as a result, we cannot be certain whether the judge took into account all of the information Action had provided before he ruled on the dismissal motion.

            Finally, the judge’s transmittal of the decision to the parties contained the same address error for Action’s counsel as the Secretary’s motion. Thus, we cannot be certain Action received notice of the judge’s decision at that time. Absent proper notification, Action would have been deprived of the opportunity to seek relief from the default during the period prior to docketing with the Commission. See Commission Rule 90(b)(3), 29 C.F.R. § 2200.90(b)(3) (“Until the Judge’s report has been docketed by the Executive Secretary, the Judge may relieve a party of default or grant reinstatement . . . .”).

            Based on this record, it appears Action may have lacked notice of the two key events—the Secretary’s dismissal motion and the judge’s notice of decision—that resulted in the default after Action failed to respond. Under these circumstances, as well as the Secretary’s omission in her dismissal motion of Action’s detailed explanation for its delay in filing the NOC, Action may have been denied the opportunity to be fully heard. See Oscar Renda Contracting, Inc., 17 BNA OSHC 1883, 1888, 1995-97 CCH OSHD ¶ 31,225, p. 43,780 (No. 93-1886, 1997) (noting that “quest for due process” includes “‘an evaluation of all the circumstances’” and “‘[t]he individual’s right to fairness must be respected’”) (citation omitted). Accordingly, we set aside the judge’s decision and remand this case for reconsideration of whether default is warranted. See Commission Rule 101(b), 29 C.F.R. § 2200.101(b) (sanction may be set aside by Commission or judge for “reasons deemed sufficient”).

With respect to Action’s request for Rule 60(b) relief for its late-filed NOC, it asserts that it is a “small, family-owned business,” and that its president was seriously ill at the time she received the OSHA citation. Action also states that it lost time attempting to locate its attorney by sending its initial request for assistance with the citation to a former address. See Nw. Conduit Corp., 18 BNA OSHC 1948, 1951, 1999 CCH OSHD ¶ 31,949, p. 47,456 (No. 97-851, 1999) (excusing small employer’s late-filed NOC where owner was solely responsible for handling OSHA matters and his temporary absence led to miscommunication with counsel). Thus, if the judge determines on remand that Action should be accorded relief from the default judgment, he should also provide Action an opportunity to substantiate its claim for Rule 60(b) relief.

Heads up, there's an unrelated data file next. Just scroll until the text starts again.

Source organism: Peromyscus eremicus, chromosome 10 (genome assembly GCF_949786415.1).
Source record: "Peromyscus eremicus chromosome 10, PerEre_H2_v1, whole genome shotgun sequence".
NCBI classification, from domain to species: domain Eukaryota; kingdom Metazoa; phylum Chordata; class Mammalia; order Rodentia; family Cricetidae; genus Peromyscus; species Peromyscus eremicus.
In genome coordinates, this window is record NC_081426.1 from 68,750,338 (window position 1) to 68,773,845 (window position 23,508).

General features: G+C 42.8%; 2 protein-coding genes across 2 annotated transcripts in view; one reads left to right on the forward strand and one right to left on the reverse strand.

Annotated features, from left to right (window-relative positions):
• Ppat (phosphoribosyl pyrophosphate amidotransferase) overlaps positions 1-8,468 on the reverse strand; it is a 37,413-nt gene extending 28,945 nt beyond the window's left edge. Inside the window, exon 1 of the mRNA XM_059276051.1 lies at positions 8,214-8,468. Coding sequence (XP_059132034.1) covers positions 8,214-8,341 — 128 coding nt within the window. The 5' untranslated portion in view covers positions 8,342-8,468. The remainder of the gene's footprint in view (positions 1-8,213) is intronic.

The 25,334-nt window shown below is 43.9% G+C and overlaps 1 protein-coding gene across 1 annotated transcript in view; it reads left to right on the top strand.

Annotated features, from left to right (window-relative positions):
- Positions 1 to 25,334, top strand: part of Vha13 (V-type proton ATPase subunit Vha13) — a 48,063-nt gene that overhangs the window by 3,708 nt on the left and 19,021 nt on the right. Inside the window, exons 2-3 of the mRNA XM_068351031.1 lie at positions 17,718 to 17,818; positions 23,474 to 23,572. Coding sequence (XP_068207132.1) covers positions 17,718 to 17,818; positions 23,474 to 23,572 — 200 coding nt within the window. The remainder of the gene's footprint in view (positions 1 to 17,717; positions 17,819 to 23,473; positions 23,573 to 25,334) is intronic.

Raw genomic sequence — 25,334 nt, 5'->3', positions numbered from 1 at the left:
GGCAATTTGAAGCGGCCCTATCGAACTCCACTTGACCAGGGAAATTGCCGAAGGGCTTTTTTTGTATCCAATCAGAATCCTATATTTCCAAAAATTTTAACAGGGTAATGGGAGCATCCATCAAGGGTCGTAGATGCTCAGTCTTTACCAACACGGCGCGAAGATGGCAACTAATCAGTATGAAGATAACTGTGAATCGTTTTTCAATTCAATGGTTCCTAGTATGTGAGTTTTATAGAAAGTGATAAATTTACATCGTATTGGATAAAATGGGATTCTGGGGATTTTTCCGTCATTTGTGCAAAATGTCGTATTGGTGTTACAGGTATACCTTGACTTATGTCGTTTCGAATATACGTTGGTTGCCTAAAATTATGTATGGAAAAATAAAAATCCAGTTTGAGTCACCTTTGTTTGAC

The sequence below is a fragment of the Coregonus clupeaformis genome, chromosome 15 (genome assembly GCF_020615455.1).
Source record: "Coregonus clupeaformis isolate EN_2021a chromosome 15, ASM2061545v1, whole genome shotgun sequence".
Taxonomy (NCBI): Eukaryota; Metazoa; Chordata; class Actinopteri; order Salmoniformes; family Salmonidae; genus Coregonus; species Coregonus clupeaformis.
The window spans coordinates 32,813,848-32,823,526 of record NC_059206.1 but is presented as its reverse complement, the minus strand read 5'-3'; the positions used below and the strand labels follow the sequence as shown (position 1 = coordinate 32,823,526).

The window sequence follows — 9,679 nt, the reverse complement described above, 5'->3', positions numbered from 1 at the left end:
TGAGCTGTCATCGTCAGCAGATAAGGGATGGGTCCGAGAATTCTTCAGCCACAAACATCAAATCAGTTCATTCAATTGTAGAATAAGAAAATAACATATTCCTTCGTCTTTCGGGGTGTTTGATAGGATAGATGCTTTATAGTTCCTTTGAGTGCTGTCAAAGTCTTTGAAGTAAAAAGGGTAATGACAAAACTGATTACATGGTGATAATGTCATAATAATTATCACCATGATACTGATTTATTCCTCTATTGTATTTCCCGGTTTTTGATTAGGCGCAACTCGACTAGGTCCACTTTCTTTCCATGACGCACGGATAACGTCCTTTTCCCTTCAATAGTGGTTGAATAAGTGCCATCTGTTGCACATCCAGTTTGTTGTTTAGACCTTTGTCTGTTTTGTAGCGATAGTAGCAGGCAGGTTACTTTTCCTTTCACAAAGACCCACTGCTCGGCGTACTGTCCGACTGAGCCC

Thomasina V. Rogers






Dated: October 9, 2009                                              /s/

Horace A. Thompson III




                                                UNITED STATES OF AMERICA







Docket No. 09-0923






Motion by the Secretary to Dismiss Respondent's late Notice of Contest. No response was entered by the Respondent. Motion to Dismiss is GRANTED.

The Citation is AFFIRMED as issued.




                                                                        IRVING SOMMER

                                                                        Chief Judge

DATED: September 11, 2009

Washington, D.C.